Bringing a lawsuit does not necessarily preclude the UDRP procedure.

Usually, when a legal action is brought in the margins of the UDRP proceeding, the experts refrain from any decision on the merits and invite the Parties to settle their dispute before the court. However, whether or not to make a decision on the merits is left to the discretion of the expert.


Here, the dispute is between Associated Newspapers Limited from the United Kingdom on the one hand, and a natural person from Pakistan, Mr Makhdoom Babar, on the other. Associated Newspapers, the applicant, publishes the Daily Mail and The Mail newspapers. The Applicant claims that in November 2019, each issue of the Daily Mail sold more than one million copies.


The Respondent, Mr. Babar reserved the domain name <> on February 22, 2019.


The latter has repeatedly requested an extension of the time limit to file a response to the complaint, referring to the Covid-19pandemic as a justification for this request. Finally, the Respondent did not file a submission on the merits but indicated that it had filed a lawsuit in Pakistan to block the UDRP proceeding. He provided a document mentioning the complaint and indicated that the next hearing would take place on May 22, 2020.

The expert points out that they has the power to either stop the UDRP proceeding or not, when there exists a legal action in relation to the domain name at stake. The expert mentioned that many Panels in this situation refuse to suspend or terminate the procedure to avoid an indefinite delay in the decision. Especially when the legal action was introduced after the UDRP procedure, with the aim of disturbing it.

Following these preliminary remarks, the expert notes that there is no guarantee that the legal action will resolve the domain name issue. In fact, there is nothing in the file to show that the defendants in the legal action have been served with it or that they have agreed to submit to the jurisdiction in question. Furthermore, the court has not taken any action following the alleged hearing on May 22, 2020.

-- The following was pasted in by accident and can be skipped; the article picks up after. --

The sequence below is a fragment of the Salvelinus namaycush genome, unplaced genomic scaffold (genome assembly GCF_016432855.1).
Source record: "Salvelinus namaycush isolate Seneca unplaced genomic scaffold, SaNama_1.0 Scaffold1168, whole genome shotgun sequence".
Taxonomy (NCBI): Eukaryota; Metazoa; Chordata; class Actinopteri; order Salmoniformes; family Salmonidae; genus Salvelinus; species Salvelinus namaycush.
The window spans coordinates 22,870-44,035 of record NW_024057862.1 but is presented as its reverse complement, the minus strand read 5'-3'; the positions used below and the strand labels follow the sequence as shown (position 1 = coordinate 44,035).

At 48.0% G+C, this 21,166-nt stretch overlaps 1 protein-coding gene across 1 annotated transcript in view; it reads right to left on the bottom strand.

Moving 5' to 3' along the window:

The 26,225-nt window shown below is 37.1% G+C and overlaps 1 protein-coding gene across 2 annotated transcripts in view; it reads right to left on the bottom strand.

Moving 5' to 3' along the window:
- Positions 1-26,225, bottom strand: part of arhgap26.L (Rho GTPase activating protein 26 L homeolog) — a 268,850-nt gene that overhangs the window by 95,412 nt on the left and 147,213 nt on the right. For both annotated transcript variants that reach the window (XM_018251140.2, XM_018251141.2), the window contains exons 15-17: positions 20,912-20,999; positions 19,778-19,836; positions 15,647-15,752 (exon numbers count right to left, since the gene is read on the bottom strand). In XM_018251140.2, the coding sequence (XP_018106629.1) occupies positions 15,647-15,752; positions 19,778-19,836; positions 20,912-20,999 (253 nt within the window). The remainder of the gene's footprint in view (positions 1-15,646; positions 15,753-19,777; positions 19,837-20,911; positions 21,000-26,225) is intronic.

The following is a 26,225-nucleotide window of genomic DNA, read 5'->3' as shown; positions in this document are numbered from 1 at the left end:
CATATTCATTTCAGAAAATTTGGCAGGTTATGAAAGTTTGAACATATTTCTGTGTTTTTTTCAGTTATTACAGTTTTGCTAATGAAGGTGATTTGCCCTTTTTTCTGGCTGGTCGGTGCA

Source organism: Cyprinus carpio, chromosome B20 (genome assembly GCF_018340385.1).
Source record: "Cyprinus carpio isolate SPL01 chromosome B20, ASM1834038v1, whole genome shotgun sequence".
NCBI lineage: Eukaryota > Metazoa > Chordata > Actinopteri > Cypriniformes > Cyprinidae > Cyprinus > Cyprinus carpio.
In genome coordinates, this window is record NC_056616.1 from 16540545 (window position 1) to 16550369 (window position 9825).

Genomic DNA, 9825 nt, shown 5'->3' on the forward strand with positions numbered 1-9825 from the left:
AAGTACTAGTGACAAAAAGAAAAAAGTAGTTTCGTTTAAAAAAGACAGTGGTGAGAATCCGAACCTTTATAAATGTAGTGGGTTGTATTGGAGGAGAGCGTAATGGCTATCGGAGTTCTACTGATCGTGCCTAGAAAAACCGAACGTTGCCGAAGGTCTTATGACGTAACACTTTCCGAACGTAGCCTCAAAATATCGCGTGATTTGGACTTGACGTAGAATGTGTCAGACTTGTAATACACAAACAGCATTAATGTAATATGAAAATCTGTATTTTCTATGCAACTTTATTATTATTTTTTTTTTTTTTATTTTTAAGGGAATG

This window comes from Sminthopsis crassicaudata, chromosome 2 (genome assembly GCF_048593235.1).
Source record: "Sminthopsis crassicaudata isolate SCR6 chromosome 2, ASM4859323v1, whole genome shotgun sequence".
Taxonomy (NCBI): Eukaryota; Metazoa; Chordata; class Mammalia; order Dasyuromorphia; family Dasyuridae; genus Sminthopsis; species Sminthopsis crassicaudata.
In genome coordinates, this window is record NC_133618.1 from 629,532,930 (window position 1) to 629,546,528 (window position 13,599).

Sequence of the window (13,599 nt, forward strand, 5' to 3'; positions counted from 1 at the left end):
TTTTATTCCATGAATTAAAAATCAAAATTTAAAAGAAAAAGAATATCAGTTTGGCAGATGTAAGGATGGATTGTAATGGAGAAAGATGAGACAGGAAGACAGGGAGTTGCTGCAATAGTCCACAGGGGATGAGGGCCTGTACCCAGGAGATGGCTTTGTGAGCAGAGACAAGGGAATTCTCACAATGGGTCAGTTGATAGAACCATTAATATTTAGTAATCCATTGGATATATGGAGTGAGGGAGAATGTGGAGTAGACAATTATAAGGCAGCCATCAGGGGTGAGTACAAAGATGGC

In addition, the action has not been brought to court in Massachusetts, United States, where the Registry Office is located. Thus, the Registrar may not enforce the decision in Pakistan.

Therefore, the expert decides to rule on the complaint and orders the transfer of the domain name to the applicant. To do so, he takes several elements into account. Firstly, the Complainant and the Respondent have already crossed paths in the past, since the Complainant had filed a complaint against them, concerning the domain name <>.

Secondly, the site set up by the Respondent on the name <> bears strong resemblances to that of the Complainant, to the extent that it cannot be a matter of coincidence alone, but rather of a desire to attract Internet users to its site by suggesting an affiliation with that of the Complainant. Thirdly, no articles have been published on the site since February 24, 2020, the date when the applicant was notified of the complaint. Finally, the expert notes that, in view of the circumstances, the defendant could not have been unaware of the existence of the “DAILY MAIL” trademark, which enjoys a great reputation.



Thus, the legal action does not per se obstruct the UDRP procedure. Nevertheless, it should be noted that in this case the defendant was a proven cybersquatter, at the origin of the legal action, initiated after the filing of the UDRP Complaint and in order to obstruct this procedure. Experts tend to react differently when the legal action precedes the UDRP action and especially when the dispute is between former trading partners. It is therefore necessary to remain vigilant before opting for the UDRP course of action.